Pigeon

The slightly horrified look on Ingrid’s face when I bought this bird told me I’d better do a good job cooking it!  I can understand the hesitancy.  The rather disparaging nickname for pigeons of “flying rats” has no doubt contributed to their being a polarising food choice, and I have many friends who have baulked at the idea of eating them.  There’s also the fact that squab (the usual food name for pigeon) is usually served quite rare, which is confronting for many people; that is, to be served a bird rare when we are all aware of the inherent risks in undercooking other birds.  Nonetheless, I persuaded Ingrid to let me have a go.

So what to do with it?  My answer was: not much.  Squab is a very flavoursome, gamey meat and doesn’t need much tricking up to offer a generous flavour.  I decided to roast it, but the choice of what to serve it with required some though.  I decided on a mushroom medley, finished with squab jus and butter.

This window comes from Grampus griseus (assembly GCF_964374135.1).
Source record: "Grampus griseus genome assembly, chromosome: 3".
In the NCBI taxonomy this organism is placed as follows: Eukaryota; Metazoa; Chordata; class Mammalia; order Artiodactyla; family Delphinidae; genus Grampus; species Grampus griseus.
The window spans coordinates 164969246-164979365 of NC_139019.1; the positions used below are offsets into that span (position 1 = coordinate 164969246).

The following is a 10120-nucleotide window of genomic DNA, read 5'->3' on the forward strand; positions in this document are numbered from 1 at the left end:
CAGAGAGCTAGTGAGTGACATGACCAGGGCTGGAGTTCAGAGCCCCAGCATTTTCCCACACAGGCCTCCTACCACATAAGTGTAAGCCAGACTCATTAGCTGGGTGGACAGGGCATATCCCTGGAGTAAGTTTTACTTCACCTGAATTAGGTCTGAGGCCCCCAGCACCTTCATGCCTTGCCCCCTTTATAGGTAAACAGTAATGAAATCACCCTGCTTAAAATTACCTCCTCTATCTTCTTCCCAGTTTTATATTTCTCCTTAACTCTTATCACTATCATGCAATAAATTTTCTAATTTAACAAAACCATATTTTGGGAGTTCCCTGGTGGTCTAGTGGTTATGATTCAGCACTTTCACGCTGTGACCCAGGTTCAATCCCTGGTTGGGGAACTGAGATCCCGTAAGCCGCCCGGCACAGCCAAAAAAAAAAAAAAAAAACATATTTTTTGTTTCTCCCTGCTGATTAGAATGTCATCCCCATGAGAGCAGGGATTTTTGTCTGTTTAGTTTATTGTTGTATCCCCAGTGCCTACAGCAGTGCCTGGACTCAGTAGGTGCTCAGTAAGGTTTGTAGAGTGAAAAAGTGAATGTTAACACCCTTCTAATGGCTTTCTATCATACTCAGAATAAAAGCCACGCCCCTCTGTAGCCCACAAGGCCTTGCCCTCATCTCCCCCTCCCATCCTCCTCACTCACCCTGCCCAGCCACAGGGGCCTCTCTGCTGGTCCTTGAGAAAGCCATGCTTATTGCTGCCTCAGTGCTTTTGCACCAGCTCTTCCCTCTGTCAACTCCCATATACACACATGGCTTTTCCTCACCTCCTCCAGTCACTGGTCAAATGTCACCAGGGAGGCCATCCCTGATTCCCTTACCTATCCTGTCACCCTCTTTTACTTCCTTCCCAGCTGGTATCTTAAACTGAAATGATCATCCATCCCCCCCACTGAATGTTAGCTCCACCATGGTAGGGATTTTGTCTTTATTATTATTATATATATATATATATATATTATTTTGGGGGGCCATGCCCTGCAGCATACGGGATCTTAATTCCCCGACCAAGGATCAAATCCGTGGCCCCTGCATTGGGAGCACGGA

The squab was browned in a pan and then roasted in a hot oven (250°C) for just 6 minutes, and then rested for about 15 minutes, covered in foil.

You can see in this picture that I cut the skin at the leg joint to allow the legs to fall open a little, which helps make sure they cook sufficiently given the short time on the oven.  The cavity was stuffed with thyme, while the wing tips and neck went into the squab jus prepared earlier to go into the mushrooms.

Once well rested, the breasts were removed and sliced, and the legs removed whole.

That’s just how I wanted them.  Rare but evenly cooked.  I might dare to prepare it a little rarer next time, but as a first run this was a good result.

The sliced breast and leg were served atop the mushroom medley, which comprised Swiss Brown, Oyster, and Black Fungus (wood ear mushroom), finished with the jus, butter, and parsley.

This was delicious.  The only problem was that it really only made an entree sized dish.  I wanted to buy two squabs, but Ingrid talked me down to one, since she was quite dubious and they were comparatively expensive.  Not to worry, there’s always some nice cheese in our fridge…

This entry was posted in Food, Meat. Bookmark the permalink.

Comments are closed.